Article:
August 14, 2009

Who/what is Google honoring today?

Here's the logo running over there:



Pause the cursor over it long enough and you'll see it's Hans Christian Ørsted. And who was he and what is that logo supposed to be:
... Google's Doodle logo illustrates his key discovery. That is, if you run a current through a wire – in this case, from the battery at the front – then the electricity creates a magnetic field, which will deflect a compass needle.

Thus the study of electromagnetism was born, and it's the basis of a lot of modern life: it led to the development of electricity generators and transformers....

As with many great discoveries, it happened by accident. In 1820, Ørsted, a professor of natural philosophy at the University of Copenhagen, was preparing an evening lecture when he noticed that a compass needle moved away from magnetic north and pointed to the wire whenever current flowed from the battery....

To honour Ørsted, the scientific community named the unit of magnetic induction after him, in what we now call the CGS (centimetre-gram-second) system. Sadly for him, people no longer measure things in oersteds, because nowadays we use an international metric system (SI) that honours people such as Ampere, Ohm, Hertz, James Prescott Joule, James Watt and Michael Faraday instead.
Poor Ørsted. But if he only discovered it by accident, he's lucky he got as much glory as he did. And now he's got a new jolt of fame, from Google.

By the way, there was no Mr. Google. These days, we name things with words with think sound fun and exciting — Google, Yahoo, etc. — not after fusty old professors. But thanks to the old professor, nonetheless.

20 comments:

Bissage said...

Were it not for Professor Ørsted, Les Paul wouldn’t have had a pickup to screw to his log.

NKVD said...

Ouch!

rhhardin said...

Nobody noticed the compass needle swinging when an electrified cat walked by.

AJ Lynch said...

My guess was Dick Cheyney.

Shanna said...

Is it wrong that I saw this and thought of Bill Ayers?

traditionalguy said...

Should we name 200+ comment threads as "AtlhousePalin" units of measurement, or AP's for short? This month I believe that there were at least 10 AP's.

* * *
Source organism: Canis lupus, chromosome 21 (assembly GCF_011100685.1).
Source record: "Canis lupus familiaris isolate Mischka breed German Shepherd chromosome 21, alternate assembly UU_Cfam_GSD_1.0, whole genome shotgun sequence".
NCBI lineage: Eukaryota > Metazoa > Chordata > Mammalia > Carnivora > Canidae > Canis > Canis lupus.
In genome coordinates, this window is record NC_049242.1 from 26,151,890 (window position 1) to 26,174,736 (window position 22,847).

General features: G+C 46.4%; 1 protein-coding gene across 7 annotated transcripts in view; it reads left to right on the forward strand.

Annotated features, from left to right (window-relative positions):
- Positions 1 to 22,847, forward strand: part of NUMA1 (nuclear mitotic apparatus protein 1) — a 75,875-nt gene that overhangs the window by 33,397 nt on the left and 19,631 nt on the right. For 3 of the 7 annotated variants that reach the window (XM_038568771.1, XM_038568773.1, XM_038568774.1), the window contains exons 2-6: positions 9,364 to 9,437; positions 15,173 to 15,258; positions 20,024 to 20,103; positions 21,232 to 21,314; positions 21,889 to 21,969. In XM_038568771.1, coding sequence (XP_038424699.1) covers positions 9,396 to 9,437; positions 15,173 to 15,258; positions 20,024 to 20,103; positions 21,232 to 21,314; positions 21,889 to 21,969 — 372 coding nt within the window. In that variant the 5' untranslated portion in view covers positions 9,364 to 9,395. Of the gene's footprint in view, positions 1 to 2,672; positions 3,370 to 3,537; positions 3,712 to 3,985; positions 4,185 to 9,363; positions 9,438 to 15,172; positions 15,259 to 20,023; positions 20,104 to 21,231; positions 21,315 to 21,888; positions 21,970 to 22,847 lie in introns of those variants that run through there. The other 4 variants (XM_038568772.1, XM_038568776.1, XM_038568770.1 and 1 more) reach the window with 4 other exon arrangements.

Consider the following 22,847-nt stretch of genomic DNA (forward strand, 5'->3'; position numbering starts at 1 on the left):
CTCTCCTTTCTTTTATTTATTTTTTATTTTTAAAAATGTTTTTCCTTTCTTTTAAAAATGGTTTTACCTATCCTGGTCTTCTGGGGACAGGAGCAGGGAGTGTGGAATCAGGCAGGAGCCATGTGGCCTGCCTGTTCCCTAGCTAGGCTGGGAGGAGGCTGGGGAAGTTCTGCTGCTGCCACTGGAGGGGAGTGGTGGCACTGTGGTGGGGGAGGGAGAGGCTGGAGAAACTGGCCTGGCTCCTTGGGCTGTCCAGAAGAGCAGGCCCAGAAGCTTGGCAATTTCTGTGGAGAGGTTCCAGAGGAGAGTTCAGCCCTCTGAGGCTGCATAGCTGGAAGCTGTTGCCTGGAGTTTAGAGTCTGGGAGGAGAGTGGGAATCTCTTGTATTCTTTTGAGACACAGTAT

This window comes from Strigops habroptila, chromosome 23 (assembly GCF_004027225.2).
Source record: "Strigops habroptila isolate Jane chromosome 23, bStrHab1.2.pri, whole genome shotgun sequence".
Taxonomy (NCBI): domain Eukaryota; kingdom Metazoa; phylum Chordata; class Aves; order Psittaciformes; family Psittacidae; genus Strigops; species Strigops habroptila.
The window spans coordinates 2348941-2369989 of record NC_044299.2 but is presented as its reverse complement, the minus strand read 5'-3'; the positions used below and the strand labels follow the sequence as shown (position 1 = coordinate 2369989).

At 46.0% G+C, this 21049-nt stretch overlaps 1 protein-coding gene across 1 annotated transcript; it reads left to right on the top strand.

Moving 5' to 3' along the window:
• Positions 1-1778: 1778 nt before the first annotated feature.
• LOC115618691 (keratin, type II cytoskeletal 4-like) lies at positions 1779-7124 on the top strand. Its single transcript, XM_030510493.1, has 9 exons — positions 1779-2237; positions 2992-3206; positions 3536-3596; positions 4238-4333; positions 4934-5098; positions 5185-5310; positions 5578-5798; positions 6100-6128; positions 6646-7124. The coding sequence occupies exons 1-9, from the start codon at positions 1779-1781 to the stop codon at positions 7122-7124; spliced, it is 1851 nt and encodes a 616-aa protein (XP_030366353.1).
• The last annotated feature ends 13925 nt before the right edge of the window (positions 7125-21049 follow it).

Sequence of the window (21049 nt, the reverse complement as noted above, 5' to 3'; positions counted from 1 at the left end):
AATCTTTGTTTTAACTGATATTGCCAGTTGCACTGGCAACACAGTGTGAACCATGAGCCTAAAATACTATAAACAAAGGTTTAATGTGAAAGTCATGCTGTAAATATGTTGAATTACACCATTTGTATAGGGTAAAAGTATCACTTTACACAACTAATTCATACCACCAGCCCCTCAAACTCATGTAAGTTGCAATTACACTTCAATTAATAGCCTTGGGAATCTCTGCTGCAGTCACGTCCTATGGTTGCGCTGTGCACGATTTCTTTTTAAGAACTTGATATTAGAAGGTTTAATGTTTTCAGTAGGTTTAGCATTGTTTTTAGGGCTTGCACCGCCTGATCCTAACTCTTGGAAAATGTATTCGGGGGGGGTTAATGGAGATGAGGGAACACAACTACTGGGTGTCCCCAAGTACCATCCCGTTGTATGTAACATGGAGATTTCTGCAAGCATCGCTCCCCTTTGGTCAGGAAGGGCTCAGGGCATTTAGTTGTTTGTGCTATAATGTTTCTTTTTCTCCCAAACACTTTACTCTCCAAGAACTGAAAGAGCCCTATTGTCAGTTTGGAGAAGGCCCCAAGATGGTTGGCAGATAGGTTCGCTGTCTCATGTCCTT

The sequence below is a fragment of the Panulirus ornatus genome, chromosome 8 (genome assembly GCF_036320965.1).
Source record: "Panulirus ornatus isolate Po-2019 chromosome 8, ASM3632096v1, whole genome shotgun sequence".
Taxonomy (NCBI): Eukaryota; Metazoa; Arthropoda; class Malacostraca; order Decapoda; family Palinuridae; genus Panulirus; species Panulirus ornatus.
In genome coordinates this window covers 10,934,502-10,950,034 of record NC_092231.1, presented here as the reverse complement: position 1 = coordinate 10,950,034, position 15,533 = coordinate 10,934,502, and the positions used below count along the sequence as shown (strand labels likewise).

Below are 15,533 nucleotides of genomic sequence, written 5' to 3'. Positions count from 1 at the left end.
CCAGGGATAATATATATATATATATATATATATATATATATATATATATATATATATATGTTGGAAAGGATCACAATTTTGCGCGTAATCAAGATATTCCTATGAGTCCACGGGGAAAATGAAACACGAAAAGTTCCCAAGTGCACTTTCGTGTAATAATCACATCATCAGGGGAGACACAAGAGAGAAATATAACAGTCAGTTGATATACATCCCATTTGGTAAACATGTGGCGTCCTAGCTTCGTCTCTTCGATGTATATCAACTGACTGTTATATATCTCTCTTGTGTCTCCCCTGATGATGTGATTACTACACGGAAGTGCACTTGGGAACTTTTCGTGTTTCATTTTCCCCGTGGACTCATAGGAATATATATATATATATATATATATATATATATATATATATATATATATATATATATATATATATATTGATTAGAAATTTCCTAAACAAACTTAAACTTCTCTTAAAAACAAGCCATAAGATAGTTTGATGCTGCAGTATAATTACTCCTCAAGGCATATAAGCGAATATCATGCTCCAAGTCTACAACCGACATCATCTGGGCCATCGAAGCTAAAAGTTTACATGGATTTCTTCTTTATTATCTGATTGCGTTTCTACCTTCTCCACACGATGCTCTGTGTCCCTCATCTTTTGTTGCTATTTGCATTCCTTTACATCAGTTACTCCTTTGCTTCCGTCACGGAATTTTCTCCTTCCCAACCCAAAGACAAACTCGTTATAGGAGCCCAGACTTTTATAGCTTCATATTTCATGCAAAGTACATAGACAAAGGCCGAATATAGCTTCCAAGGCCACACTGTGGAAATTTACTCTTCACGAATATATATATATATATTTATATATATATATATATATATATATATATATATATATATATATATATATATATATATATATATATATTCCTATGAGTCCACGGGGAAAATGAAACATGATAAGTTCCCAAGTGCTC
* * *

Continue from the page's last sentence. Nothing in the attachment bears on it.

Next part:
Edgehopper said...

But if he only discovered it by accident, he's lucky he got as much glory as he did.

I do hope you're joking, but I can't tell. Fundamental discoveries in science frequently happen by accident--the great scientist isn't so much the one who expected to discover something, but the one who noticed the physical effect and subsequently investigated it.

A similar example is Roentgen, who discovered X-Rays and their effects through his own accident--when he noticed that photographic film in his pocket developed despite the lack of a light source when he was working around radioactive materials. And his name remains as a unit of measurement radioactivity.

Smilin' Jack said...

CGS units are still the dominant system in areas of physics (e.g. plasma physics) where their clean elegance in expressing the fundamental equations of electrodynamics is appreciated. SI units dominate engineering, because engineers are slobs who don't care how ugly their equations are.

bagoh20 said...

"These days, we name things with words with think sound fun and exciting — Google, Yahoo, etc. - not after fusty old professors. But thanks to the old professor..."

The name of this blog is old school then rather than say "Palinopolis" or "Hillbilly Hangout" ("Yahoo" was taken) .

Sorry, for all vileness of this comment, but it was coming later anyway. I just wanted to take out the garbage before the can overflowed.

ironrailsironweights said...

Diseases generally get named after the doctors who first identify them, e.g. Dr. Alzheimer. Talk about a very dubious honor ...

Peter

AllenS said...

I was going to post something really snarky, and then noticed that the WV was sloychi, and then decided not to.

former law student said...

[Who was] Hans Christian Ørsted?

I'm reluctant (F/Phi) to say.

nansealinks said...

ann's obits are lacking


more goodbyes

les paul and rashied ali

Chris said...

I initially thought it was a time bomb.

Ken Mitchell said...

Orsted's basic discovery - electromagnetism, the link between the CHANGE in the current in a wire to the MAGNETIC field - is quite fundamental to all electronics. For example, an electromagnet - a very tiny, highly focused one - uses a very tiny current to magnetize a miniscule spot on a computer disk to read or write information on your hard drive. The fact that anybody can read this post is proof of Orsted's brilliance. The only shame is that the mad dynamiter Al Nobel worked after his time, so Orsted didn't get the prize he would certainly have earned.

Comrade X said...

Is it wrong that I saw this and thought of Bill Ayers?


Ha. I thought it was a pipe bomb and thought it was Ayers birthday too and that Google was just palling around with him.

Bob in Reno said...

While yahoo is just a fun word, a google is ten to the one hundredth power. Supposedly it cannotes the enormous size of the database google searches through. More than astronomical, it's economical.

WV funlad - to talk about fun words

Triangle Man said...

Bob, the number you describe is a googol.

NKVD said...

nansealinks - you can't tell us you are leaving then come back - make a plan, stick to it.

But thanks for the heads up on Rashied Ali - he did ok playing infidel music.

WV - instfult - when you defame someone while eating a marshmallow.

Johnny Pazzesco said...

It's a Google Bomb!
Palestinians?